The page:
Citations 0
This Month in Archives of Dermatology
December 2007

A 3-Year Causative Study of Pompholyx in 120 Patients

Author Affiliations



Copyright 2007 American Medical Association. All Rights Reserved. Applicable FARS/DFARS Restrictions Apply to Government Use.2007

Arch Dermatol. 2007;143(12):1482. doi:10.1001/archderm.143.12.1482

Pompholyx is a common disorder characterized by recurrent crops of vesicles or bullae on the lateral aspects of the fingers, palms, and soles. In this prospective investigation of 120 consecutive patients with pompholyx, Guillet et al discovered a relevant allergic contact dermatitis as an etiologic factor in 67% of patients. Cosmetics and metals were the most frequently revealed allergens. Some patients were classified as having idiopathic pompholyx, but each of them was also atopic, suggesting that pompholyx could represent an equivalent of atopic palmoplantar dermatitis. Hyperhidrosis was observed in 33% of patients, suggesting that this represents an important cofactor.

See Article

The Risk of Mortality in Patients With Psoriasis: Results From a Population-Based Study

The clinical presentation of psoriasis is heterogeneous. While 80% to 85% of patients have limited skin involvement, 15% to 20% have more extensive involvement that may require systemic therapy. In addition, psoriasis has been associated with multiple comorbidities that may increase the risk of mortality. In this population-based cohort study, Gelfand et al demonstrated a 50% increased risk of mortality among patients with severe psoriasis, as opposed to patients with milder psoriasis who had no elevated mortality risk. These data suggest that patients with severe psoriasis should receive comprehensive health assessments to enhance preventive health practices, improve overall health, and decrease the risk of mortality.

See Article

Patterns of Indoor Tanning Use: Implications for Clinical Interventions

There is growing evidence that indoor tanning (IT) poses a serious public health risk, yet the IT industry continues to experience explosive growth, attracting more young people to tanning salons. In this cluster analysis, Hillhouse et al identified 4 tanning subtypes: event tanners, spontaneous or mood tanners, mixed tanners, and regular tanners. Event tanners tanned at moderate to low levels and had relatively low intentions to tan in the future. These casual tanners may be the most likely to be affected with appearance-related messages that might occur in clinical settings. Regular tanners tan at very high levels and were the most at-risk group. The mood component in this group suggested that they might benefit from screening for depression, seasonal affective disorder, body dysmorphic disorder, and substance-related disorders.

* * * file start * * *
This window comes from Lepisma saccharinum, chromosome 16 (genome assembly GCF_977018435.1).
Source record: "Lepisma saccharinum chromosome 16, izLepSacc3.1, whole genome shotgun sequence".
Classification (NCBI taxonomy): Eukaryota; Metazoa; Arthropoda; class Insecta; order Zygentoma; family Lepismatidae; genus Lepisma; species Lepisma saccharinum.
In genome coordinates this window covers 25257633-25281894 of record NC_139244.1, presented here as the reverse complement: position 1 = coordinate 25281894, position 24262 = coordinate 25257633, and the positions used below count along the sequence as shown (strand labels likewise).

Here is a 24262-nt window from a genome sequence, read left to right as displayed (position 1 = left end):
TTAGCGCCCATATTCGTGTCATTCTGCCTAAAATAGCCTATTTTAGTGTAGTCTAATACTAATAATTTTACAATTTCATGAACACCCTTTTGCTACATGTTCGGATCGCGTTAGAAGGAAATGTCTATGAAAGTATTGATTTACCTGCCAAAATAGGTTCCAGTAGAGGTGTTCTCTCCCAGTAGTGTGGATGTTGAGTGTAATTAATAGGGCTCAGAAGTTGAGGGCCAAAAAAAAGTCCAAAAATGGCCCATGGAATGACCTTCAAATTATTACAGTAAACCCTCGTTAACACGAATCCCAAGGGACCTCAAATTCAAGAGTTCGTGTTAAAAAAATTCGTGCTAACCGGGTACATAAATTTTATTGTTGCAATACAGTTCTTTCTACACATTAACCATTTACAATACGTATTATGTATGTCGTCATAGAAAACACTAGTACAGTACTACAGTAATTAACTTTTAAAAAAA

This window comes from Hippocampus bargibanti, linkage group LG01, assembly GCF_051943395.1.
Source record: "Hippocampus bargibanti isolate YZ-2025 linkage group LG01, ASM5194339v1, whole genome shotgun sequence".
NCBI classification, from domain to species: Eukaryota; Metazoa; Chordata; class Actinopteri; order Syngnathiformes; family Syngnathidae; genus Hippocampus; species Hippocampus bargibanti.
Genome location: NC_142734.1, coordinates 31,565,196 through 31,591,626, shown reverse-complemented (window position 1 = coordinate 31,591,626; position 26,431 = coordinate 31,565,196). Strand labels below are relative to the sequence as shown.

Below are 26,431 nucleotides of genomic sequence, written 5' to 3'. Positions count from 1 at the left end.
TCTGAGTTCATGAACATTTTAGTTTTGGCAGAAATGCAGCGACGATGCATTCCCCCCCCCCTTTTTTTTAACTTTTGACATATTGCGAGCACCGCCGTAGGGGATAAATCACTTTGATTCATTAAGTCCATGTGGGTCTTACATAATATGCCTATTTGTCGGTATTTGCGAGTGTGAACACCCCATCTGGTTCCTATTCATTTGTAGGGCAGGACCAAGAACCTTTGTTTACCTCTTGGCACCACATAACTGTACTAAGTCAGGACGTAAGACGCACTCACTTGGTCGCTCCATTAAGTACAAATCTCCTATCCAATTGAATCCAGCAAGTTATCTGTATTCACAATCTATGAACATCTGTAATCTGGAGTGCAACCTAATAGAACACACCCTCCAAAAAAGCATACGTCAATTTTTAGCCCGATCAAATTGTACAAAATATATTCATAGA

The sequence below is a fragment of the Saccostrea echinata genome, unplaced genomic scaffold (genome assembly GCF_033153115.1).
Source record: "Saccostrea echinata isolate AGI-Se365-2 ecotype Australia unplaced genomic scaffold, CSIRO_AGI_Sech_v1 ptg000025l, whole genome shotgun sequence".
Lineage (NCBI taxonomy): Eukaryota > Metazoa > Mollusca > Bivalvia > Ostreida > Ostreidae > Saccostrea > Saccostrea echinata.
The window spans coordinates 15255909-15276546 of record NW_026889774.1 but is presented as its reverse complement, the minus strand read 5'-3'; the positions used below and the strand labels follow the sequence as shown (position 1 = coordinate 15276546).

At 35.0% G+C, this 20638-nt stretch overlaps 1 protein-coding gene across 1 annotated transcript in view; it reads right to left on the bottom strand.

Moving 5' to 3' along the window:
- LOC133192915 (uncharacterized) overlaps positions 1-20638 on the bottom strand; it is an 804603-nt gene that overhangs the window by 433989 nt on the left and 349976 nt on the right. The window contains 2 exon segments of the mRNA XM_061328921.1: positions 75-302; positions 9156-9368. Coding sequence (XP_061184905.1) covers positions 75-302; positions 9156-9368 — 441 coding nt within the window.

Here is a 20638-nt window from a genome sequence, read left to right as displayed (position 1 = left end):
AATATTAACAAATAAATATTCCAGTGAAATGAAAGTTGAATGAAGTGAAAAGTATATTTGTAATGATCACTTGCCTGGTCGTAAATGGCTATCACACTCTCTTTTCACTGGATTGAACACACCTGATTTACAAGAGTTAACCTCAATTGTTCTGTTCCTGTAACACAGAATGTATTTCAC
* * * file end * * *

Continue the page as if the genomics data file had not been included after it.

See Article

Long-term Follow-up of a Patient With Eruptive Melanocytic Nevi After Stevens-Johnson Syndrome

Common acquired melanocytic nevi (MN) typically develop individually on sun-exposed skin over the first 3 decades of life. The occurrence of eruptive MN is a rare phenomenon, characterized by the simultaneous abrupt onset of hundreds of nevi, often in a grouped distribution. In this case report, Gelfer and Rivers offer a long-term follow-up report on a patient who developed eruptive MN in the distribution of bullae secondary to Stevens-Johnson syndrome. Thirty-eight years after the development of these nevi, the lesions remained stable, with no evidence of malignant degeneration. The authors point out that eruptive MN during ongoing immunosuppression may not have a similarly benign course.

Image not available

Original eruption on the back.

See Article

Ex Vivo Dermoscopy of Melanocytic Tumors: Time for Dermatopathologists to Learn Dermoscopy

Given the added value of dermoscopy to the clinician, Scope et al hypothesize that dermoscopy might similarly benefit the pathologist examining excised specimens in identifying areas that were of concern to the clinician and in deciding how to section the lesion and where to focus histopathologic analysis. The orientation of the lesion, overall dermoscopic pattern, and dermoscopically pigmented structures were readily correlated between in vivo and ex vivo dermoscopic images, suggesting that dermoscopy can be applied to fixed tissues with findings similar to those of in vivo examination. This observation may serve as the first step toward using dermoscopy to guide tissue sectioning in gross pathology, and the authors propose a scheme for improving communications between clinicians and pathologists concerning pigmented lesions.

See Article